Introduction: Mechanical Hand

Picture of Mechanical Hand

Students will make a simple mechanical hand with a trigger connected to a hinge. Once complete, students can test the ability of their hand by trying to pick up as many straws as possible. Extra class time (and there should be plenty!) can be devoted to further testing and redesigning to make the best mechanical hand possible!

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Step 1: Materials

For this design, you will need:
(and extra for redesigning)

15 Craft sticks
8 Craft cubes
4 Round cube beads(larger pack size)
Part of 1 Straw
2 1/8" dowels
2 Rubber bands
Hot glue with safety nozzle

And a box of straws for the challenge!

Step 2: Build the Hinge

Picture of Build the Hinge

Cut two 1/2-inch pieces of straw. Wrap tape around the end of a skewer and thread the round cube beads and the straw pieces onto it as shown. Wrap tape around the other side and cut off the excess. 

The straw pieces act as spacers to prevent the fingers from colliding.

Step 3: Make the Fingers

Picture of Make the Fingers

Create the center finger as shown in the picture. The half-sticks are glued onto the side of the cube at a 45-degree angle.

The two other fingers are built similarly on either side of the center finger. Make sure that the half-sticks on the outside fingers are glued on at an angle that is inverse to the center finger.

On the 'back' of the hand, glue a half-stick to the two outside fingers. These two fingers will be actuated at the same time.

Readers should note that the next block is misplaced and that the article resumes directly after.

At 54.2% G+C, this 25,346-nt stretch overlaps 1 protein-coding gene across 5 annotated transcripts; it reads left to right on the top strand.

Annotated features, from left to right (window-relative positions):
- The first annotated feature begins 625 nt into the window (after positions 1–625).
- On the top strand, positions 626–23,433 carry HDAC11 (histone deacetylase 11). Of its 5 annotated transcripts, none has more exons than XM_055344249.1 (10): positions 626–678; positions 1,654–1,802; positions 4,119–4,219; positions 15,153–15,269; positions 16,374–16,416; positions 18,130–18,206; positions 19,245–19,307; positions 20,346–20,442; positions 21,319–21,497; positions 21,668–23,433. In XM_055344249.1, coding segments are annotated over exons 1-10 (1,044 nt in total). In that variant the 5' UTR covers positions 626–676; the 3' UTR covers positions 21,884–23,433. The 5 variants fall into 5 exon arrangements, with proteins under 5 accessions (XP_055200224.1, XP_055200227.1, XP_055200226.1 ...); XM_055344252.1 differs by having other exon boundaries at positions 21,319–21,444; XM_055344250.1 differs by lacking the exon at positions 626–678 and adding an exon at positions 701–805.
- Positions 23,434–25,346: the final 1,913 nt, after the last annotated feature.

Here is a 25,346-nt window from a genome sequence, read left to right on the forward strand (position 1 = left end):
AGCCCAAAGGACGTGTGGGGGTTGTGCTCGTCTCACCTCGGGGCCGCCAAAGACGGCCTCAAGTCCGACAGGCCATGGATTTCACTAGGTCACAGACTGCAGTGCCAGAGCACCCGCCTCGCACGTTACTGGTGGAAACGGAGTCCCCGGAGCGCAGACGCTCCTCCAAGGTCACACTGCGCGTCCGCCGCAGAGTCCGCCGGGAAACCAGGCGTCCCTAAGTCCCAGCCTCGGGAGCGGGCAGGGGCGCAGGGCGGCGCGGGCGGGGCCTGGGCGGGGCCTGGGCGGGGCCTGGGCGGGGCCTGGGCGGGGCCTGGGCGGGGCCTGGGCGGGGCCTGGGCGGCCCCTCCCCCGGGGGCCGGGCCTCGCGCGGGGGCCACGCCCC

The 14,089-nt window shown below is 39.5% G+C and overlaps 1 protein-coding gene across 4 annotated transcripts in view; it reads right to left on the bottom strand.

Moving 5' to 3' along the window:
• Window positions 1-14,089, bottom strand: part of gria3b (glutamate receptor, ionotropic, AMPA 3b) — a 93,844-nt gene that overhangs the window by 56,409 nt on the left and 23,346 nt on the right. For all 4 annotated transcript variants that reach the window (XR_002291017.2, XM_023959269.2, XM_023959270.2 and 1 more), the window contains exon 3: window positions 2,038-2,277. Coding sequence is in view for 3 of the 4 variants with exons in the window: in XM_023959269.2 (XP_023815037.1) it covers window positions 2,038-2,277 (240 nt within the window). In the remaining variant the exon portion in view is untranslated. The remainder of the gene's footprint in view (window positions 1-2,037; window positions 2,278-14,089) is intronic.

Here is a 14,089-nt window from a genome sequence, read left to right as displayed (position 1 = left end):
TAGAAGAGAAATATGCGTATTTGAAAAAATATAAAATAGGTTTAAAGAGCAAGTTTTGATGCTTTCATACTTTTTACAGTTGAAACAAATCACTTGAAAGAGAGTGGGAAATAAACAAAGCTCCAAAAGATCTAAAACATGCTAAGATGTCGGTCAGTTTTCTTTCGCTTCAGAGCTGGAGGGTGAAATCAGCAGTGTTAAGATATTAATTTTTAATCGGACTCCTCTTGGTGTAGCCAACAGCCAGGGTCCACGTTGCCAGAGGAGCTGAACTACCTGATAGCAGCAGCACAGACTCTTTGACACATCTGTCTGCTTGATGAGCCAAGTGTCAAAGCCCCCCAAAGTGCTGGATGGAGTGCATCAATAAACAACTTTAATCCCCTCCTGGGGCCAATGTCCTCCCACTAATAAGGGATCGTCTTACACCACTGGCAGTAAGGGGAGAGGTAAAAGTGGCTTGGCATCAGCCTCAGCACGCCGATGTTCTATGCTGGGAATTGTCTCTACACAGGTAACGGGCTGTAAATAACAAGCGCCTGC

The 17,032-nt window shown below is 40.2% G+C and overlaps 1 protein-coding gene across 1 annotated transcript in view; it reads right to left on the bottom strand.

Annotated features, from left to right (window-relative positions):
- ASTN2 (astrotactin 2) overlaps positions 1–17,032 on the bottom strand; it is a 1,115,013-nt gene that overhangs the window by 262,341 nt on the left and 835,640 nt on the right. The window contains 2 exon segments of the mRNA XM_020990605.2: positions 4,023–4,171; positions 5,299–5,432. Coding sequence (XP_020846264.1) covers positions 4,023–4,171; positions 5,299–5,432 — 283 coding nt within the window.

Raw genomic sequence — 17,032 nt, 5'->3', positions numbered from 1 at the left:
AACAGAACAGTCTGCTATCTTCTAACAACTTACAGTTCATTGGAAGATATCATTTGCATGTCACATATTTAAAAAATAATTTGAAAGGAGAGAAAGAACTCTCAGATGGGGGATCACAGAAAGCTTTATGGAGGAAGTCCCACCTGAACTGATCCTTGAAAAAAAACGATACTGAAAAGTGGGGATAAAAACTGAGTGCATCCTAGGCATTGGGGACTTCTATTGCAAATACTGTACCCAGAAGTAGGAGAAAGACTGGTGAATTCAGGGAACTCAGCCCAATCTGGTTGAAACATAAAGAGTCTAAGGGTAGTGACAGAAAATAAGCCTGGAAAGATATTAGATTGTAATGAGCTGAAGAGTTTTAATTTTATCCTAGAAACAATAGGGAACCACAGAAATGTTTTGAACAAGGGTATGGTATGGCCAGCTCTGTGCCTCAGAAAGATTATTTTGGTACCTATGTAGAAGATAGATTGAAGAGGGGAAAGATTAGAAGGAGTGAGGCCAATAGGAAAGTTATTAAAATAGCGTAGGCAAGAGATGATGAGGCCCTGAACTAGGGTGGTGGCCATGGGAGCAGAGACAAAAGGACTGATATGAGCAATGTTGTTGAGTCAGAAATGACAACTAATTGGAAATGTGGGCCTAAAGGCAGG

Step 4: Make the Arm

Picture of Make the Arm

The arm is an extension of the center finger. Sticks are glued together with at least 1-inch of overlap to ensure a nice strong bond. The arm can be any length, but longer than 6 or 7 sticks is not recommended because it is more difficult to lift objects that are further away from your body. The arm also may not be able to support it's own weight if it is extremely long.

Once the arm length is determined, add a handle and a thumb rest at the end. The handle and thumb rest that are pictured are very minimal - there is a lot of room for innovation and customization.

Step 5: The Trigger

Picture of The Trigger

A trigger is anything that activates a mechanism - it's not a term just used for operating a gun. The trigger is what transfers the movement from the user's hand to the mechanical hand.

Place two skewers end to end such that the pointed ends are facing each other. Firmly wrap a 4" piece of tape lengthwise around the skewers. Attach one end to the 'back' of the hand with several layers of tape as shown in the picture.

Make the trigger as shown in the second picture. Thread it onto the skewer.